News / Middle East

Blast Hits Hezbollah Stronghold Near Beirut

A Hezbollah civil defense worker walks past a burned car at a car bomb in the southern suburb of Beirut, Lebanon, Thursday, Aug. 15, 2013.
A Hezbollah civil defense worker walks past a burned car at a car bomb in the southern suburb of Beirut, Lebanon, Thursday, Aug. 15, 2013.
VOA News
At least 18 people were killed and more than 200 others wounded Thursday by a car bombing in a suburb of the Lebanese capital controlled by Lebanon's Shi'ite militant group Hezbollah.
 
Television footage showed chaotic scenes of walking wounded, shattered buildings and twisted, burning cars, while Beirut television reported gunfire near the blast scene.  Firefighters used ladders to help residents escape their homes.  There were no reports of arrests by late Thursday.
 
The attack is the second in the same area since Hezbollah fighters joined forces earlier this year with neighboring Syrian President Bashar al-Assad to battle Syria's Sunni-led rebels.  A nearby bombing last month wounded more than 50 people.
 
A short while after Thursday's blast, an online video surfaced showing three masked men in front of a white flag inscribed with the Islamic profession of faith, Shahada.  One of the three is heard describing the blast as a second message to Hezbollah chief Hassan Nasrallah.
 
Lebanese leaders on Thursday condemned the latest attack, and caretaker Prime Minister Najib Miqati declared Friday a day of national mourning.
 
The bombing follows Syrian opposition threats to target Hezbollah strongholds in southern Beirut and the Bekaa Valley towns of Hermel and Baalbek. Both towns, which are near Syria proper, have recently been hit by cross-border rocket fire. 
 
The two-year Syrian civil war has devastated the country and killed more than 100,000 people.

  • Lebanese Army investigators inspect the site of a car bomb explosion in southern Beirut, August 16, 2013.
  • A forensic inspector examines a vehicle at the site of a car bomb in Beirut's southern suburbs, August 16, 2013.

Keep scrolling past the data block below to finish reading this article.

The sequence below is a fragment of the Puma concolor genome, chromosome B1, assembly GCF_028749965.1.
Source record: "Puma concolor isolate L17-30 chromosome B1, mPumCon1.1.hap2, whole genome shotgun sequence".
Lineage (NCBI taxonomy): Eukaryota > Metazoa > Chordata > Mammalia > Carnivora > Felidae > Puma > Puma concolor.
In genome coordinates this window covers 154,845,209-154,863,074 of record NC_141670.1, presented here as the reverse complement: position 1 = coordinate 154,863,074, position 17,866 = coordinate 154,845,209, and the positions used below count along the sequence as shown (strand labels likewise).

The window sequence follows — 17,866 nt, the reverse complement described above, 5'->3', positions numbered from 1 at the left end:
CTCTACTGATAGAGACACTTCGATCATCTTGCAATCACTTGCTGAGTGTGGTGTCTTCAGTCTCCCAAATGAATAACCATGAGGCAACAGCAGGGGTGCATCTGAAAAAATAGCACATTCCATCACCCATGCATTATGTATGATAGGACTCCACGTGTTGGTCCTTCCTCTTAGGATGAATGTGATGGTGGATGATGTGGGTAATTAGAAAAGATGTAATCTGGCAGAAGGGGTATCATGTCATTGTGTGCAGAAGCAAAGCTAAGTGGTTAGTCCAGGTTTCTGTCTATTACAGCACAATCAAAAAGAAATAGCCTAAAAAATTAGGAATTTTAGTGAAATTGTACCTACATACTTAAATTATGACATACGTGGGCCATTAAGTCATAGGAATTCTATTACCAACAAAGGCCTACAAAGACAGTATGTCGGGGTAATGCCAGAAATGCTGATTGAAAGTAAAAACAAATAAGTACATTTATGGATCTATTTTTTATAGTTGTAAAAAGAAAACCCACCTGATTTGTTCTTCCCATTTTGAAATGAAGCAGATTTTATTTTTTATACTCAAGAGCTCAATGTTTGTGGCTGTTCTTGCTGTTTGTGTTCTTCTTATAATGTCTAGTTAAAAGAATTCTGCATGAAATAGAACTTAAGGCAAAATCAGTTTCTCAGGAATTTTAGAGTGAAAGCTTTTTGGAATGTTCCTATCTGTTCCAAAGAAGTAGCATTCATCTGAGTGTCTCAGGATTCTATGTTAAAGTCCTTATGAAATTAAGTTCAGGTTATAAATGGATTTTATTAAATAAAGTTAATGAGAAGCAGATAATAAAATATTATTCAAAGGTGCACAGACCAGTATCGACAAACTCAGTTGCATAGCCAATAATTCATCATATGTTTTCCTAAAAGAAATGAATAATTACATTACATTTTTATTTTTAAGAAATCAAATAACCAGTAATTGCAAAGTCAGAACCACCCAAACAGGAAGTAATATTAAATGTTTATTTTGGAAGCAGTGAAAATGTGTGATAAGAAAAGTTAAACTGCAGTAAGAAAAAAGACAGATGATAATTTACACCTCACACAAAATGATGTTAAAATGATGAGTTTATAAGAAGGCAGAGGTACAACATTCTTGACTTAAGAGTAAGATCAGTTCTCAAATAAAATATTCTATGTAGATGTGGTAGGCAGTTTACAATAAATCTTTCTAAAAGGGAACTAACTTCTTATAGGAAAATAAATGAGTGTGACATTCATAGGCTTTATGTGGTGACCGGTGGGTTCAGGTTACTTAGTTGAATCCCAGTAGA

• Cars burn at the site of an explosion in Beirut's southern suburbs, August 15, 2013.
  • A woman cries at the site of an explosion in Beirut's southern suburbs, August 15, 2013.
  • People gather around the site of an explosion in Beirut's southern suburbs, August 15, 2013.
  • Smoke rises behind building from the site of an explosion in Beirut's southern suburbs, August 15, 2013.

You May Like

Karzai's Legacy: Missed Opportunities?

Afghanistan's president leaves behind a much different nation than the one he inherited, yet his legacy from 13 years in power is getting mixed reviews More

Video Secret Service Chief Under Fire for White House Security Breach

Julia Pierson faces tough questions from lawmakers after recent intrusion at White House, says: 'It is clear that our security plan was not executed properly' More

Frustrated, Liberian Students Want Ebola Fight Role

Thousands have volunteered to go to counties, rural villages to talk to people in their language about deadly virus More

This forum has been closed.
Comment Sorting
Comments
     
by: Leroy Padmore from: Jersey City
August 15, 2013 11:46 PM
Let see now, Hebollah got the taste of their own medicine, let them see how it's feel when they are killing the Jews, Americans oversea, these people are bad element in society. We see the hands of Hebollah and Iran in the blasting in Lebanon. They want to cause chaos in Lebanon and take over the whole country.


by: Godwin from: Nigeria
August 15, 2013 2:33 PM
You can say it's Hezbollah's own bomb that went off against them, or otherwise a previously unknown islamist group is reported to claim responsibility for the bombing. If that is true, what a sweet revenge it will be; it's like paying Hezbollah in its own coin. Much more than just that, it will be a good distraction for the Lebanese militant group to look inwards and stop meddling in other people's affairs outside Lebanon. It can only be better if the new group will truly rival Hezbollah shoulder to shoulder and be able in the long run to outwit it. It may be another way to reigniting the Lebanese civil war.

Featured Videos

Your JavaScript is turned off or you have an old version of Adobe's Flash Player. Get the latest Flash player.